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Agreement in coordinated noun phrases in Runyankore-Rukiga

Revision as of 09:44, 23 November 2010 by Allen Asiimwe (Talk | contribs)

Agreement in coordinate noun phrases in Runyankore-Rukiga

by Allen Asiimwe

Agreement morphology is one of the most pronounced and studied aspects of Bantu grammars. It is a cross-referencing mechanism between different parts of a sentence or a phrase. Agreement occurs depending on the arguments being cross-referenced; for a verbal predicate the subject and object in a sentence trigger agreement on the verb. In the nominal domain all noun modifiers must bear agreement markers, corresponding to the class of the noun they modify this is exemplified in (3):

(1)
Ebijuma byangye bibiri bihango birungi bikagwa
“My two nice big fruits fell”
èbìjùmà
ebijuma
IV8fruit
N
byàngyè
biangye
8mine
PNposs
bìbírí
bibiri
8two
NUM
bìhángò
bihango
8big
ADJ
birungi
birungi
8good
ADJ
bíkàgwà
bikagwa
8PASTfallIND
V


The subject ebijuma ‘fruits’ in (1) belongs to noun class 8; and the possessive, numeral, adjectives as well as the verb bear a corresponding agreement prefix. In some cases, as for instance shown in the above example, the shape of the prefixes is identical, which is sometimes called ‘illiterative’ (Katamba 2003). However, agreement markers do not necessarily need to be identical with the class markers of the subject noun as shown in (4):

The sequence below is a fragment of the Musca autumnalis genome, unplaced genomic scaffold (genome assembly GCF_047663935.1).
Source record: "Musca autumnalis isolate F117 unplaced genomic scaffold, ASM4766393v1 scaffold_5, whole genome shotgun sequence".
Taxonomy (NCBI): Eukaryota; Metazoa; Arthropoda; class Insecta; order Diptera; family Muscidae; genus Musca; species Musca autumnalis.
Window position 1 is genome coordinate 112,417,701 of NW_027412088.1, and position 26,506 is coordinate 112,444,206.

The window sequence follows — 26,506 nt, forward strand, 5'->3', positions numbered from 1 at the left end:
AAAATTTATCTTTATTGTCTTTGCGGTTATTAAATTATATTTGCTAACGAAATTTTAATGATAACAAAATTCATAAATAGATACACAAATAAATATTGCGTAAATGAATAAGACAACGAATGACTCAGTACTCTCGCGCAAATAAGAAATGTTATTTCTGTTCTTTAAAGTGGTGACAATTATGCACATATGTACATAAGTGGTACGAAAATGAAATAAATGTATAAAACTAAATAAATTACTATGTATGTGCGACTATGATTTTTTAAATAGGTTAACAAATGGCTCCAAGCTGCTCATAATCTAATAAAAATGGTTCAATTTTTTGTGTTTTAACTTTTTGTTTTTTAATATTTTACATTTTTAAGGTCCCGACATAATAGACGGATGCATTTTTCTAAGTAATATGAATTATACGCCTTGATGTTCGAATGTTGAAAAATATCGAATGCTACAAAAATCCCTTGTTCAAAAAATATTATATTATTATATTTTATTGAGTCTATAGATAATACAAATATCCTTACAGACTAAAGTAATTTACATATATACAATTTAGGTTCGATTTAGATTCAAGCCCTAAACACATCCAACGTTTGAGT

(4)
Omuti muhango muraingwa gwagwa
“A big tall tree has fallen”
òmùtì
omuti
IV3tree
N
muhango
muhango
3big
ADJ
muraingwa
muraingwa
3tall
ADJ
gwágwà
guagwa
3PRESPFVfallIND
V


Whereas omuti ‘tree’ belongs to class 3, the agreement prefix on the verb is for class 20, a class for augmentatives, although it is rendered as a class 3 marker, since all parts of speech in a sentence must be in agreement with the head noun.

Now turning to coordination,when two NPs, belonging to the same noun class, are coordinated the corresponding plural concord prefix is used to express agreement, e.g.:

1
Omwana na nyina nibazaana
“A child and the mother are playing”
òmwànà
omuana
IV1child
N
na
and
CONJ
nyìnà
nyina
mother1
N
nìbàzàánà
nibazaana
PRES2playIND
V


The verb in the example above 'nibazaana' triggers class 2 agreement (plural marker for class 1), since the coordinated nouns belong to the same noun class (i.e. class1). Schadeberg (1992) and Krifka (1995) refer to this as morphological agreement i.e. where two nouns of the same class trigger the corresponding plural concord on the verb. Yet, nouns belonging to class 9 and 10 present a different situation; they may occur with either cl8 or 10, as illustrated below:

2a)
Entaama n'embuzi nibirwana
“The sheep and the goat are fighting”
èntààmà
Entaama
IV9sheep
N
n'
na
and
CONJS
èmbùzì
enbuzi
IV9goat
N
nìbìrwánà
nibirwana
PRES8fightIND
V


(b)
#Entaama n'embuzi nizirwana
“The sheep and the goat are fighting”
èntààmà